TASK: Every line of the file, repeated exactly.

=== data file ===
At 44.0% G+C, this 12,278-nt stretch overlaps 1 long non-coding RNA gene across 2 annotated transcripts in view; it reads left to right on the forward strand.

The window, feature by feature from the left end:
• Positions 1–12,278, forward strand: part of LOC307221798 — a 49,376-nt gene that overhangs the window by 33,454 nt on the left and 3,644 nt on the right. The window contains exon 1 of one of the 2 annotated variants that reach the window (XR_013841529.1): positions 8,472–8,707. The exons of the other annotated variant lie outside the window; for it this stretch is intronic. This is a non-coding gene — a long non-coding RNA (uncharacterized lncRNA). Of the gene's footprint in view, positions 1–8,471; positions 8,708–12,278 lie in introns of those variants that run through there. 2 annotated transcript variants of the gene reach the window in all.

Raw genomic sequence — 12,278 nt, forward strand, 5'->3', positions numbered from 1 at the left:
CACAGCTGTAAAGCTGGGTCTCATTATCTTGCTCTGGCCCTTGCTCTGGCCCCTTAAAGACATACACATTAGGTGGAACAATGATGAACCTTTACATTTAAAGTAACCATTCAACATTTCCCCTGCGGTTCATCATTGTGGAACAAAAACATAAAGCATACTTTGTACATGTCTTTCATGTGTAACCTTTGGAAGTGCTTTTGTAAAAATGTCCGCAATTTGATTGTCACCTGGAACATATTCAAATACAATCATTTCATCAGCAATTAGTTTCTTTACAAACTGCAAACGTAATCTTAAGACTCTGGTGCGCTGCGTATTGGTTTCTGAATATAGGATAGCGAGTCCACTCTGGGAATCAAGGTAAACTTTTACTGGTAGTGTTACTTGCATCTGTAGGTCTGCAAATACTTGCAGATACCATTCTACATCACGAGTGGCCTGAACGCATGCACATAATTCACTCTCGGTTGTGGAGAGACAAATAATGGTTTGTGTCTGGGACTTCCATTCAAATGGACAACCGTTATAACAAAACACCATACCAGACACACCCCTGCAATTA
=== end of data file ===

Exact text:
At 44.0% G+C, this 12,278-nt stretch overlaps 1 long non-coding RNA gene across 2 annotated transcripts in view; it reads left to right on the forward strand.

The window, feature by feature from the left end:
• Positions 1–12,278, forward strand: part of LOC307221798 — a 49,376-nt gene that overhangs the window by 33,454 nt on the left and 3,644 nt on the right. The window contains exon 1 of one of the 2 annotated variants that reach the window (XR_013841529.1): positions 8,472–8,707. The exons of the other annotated variant lie outside the window; for it this stretch is intronic. This is a non-coding gene — a long non-coding RNA (uncharacterized lncRNA). Of the gene's footprint in view, positions 1–8,471; positions 8,708–12,278 lie in introns of those variants that run through there. 2 annotated transcript variants of the gene reach the window in all.

Raw genomic sequence — 12,278 nt, forward strand, 5'->3', positions numbered from 1 at the left:
CACAGCTGTAAAGCTGGGTCTCATTATCTTGCTCTGGCCCTTGCTCTGGCCCCTTAAAGACATACACATTAGGTGGAACAATGATGAACCTTTACATTTAAAGTAACCATTCAACATTTCCCCTGCGGTTCATCATTGTGGAACAAAAACATAAAGCATACTTTGTACATGTCTTTCATGTGTAACCTTTGGAAGTGCTTTTGTAAAAATGTCCGCAATTTGATTGTCACCTGGAACATATTCAAATACAATCATTTCATCAGCAATTAGTTTCTTTACAAACTGCAAACGTAATCTTAAGACTCTGGTGCGCTGCGTATTGGTTTCTGAATATAGGATAGCGAGTCCACTCTGGGAATCAAGGTAAACTTTTACTGGTAGTGTTACTTGCATCTGTAGGTCTGCAAATACTTGCAGATACCATTCTACATCACGAGTGGCCTGAACGCATGCACATAATTCACTCTCGGTTGTGGAGAGACAAATAATGGTTTGTGTCTGGGACTTCCATTCAAATGGACAACCGTTATAACAAAACACCATACCAGACACACCCCTGCAATTA